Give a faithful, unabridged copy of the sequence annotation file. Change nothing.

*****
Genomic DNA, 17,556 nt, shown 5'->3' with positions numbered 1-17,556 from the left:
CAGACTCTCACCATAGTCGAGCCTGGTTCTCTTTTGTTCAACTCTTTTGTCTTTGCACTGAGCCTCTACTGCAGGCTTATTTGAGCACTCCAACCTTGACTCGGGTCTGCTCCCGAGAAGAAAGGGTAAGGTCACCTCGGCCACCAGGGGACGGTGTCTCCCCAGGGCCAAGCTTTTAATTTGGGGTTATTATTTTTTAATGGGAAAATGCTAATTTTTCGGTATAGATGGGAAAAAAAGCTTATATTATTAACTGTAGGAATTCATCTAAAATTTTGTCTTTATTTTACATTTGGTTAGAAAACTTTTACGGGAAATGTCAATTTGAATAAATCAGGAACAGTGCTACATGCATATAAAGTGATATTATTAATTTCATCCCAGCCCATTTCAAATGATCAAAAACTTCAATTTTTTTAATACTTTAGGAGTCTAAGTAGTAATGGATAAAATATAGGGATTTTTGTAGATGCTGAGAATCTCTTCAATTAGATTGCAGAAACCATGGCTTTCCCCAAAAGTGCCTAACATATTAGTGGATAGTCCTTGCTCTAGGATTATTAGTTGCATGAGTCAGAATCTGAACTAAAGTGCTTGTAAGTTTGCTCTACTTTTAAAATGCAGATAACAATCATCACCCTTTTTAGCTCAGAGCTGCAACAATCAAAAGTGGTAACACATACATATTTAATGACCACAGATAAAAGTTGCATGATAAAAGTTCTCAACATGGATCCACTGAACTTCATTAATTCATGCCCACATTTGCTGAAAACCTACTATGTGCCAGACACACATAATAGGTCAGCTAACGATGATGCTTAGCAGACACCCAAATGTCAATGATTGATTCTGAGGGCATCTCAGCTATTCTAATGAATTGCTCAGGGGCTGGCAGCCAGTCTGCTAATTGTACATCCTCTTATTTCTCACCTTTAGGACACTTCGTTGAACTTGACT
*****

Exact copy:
Genomic DNA, 17,556 nt, shown 5'->3' with positions numbered 1-17,556 from the left:
CAGACTCTCACCATAGTCGAGCCTGGTTCTCTTTTGTTCAACTCTTTTGTCTTTGCACTGAGCCTCTACTGCAGGCTTATTTGAGCACTCCAACCTTGACTCGGGTCTGCTCCCGAGAAGAAAGGGTAAGGTCACCTCGGCCACCAGGGGACGGTGTCTCCCCAGGGCCAAGCTTTTAATTTGGGGTTATTATTTTTTAATGGGAAAATGCTAATTTTTCGGTATAGATGGGAAAAAAAGCTTATATTATTAACTGTAGGAATTCATCTAAAATTTTGTCTTTATTTTACATTTGGTTAGAAAACTTTTACGGGAAATGTCAATTTGAATAAATCAGGAACAGTGCTACATGCATATAAAGTGATATTATTAATTTCATCCCAGCCCATTTCAAATGATCAAAAACTTCAATTTTTTTAATACTTTAGGAGTCTAAGTAGTAATGGATAAAATATAGGGATTTTTGTAGATGCTGAGAATCTCTTCAATTAGATTGCAGAAACCATGGCTTTCCCCAAAAGTGCCTAACATATTAGTGGATAGTCCTTGCTCTAGGATTATTAGTTGCATGAGTCAGAATCTGAACTAAAGTGCTTGTAAGTTTGCTCTACTTTTAAAATGCAGATAACAATCATCACCCTTTTTAGCTCAGAGCTGCAACAATCAAAAGTGGTAACACATACATATTTAATGACCACAGATAAAAGTTGCATGATAAAAGTTCTCAACATGGATCCACTGAACTTCATTAATTCATGCCCACATTTGCTGAAAACCTACTATGTGCCAGACACACATAATAGGTCAGCTAACGATGATGCTTAGCAGACACCCAAATGTCAATGATTGATTCTGAGGGCATCTCAGCTATTCTAATGAATTGCTCAGGGGCTGGCAGCCAGTCTGCTAATTGTACATCCTCTTATTTCTCACCTTTAGGACACTTCGTTGAACTTGACT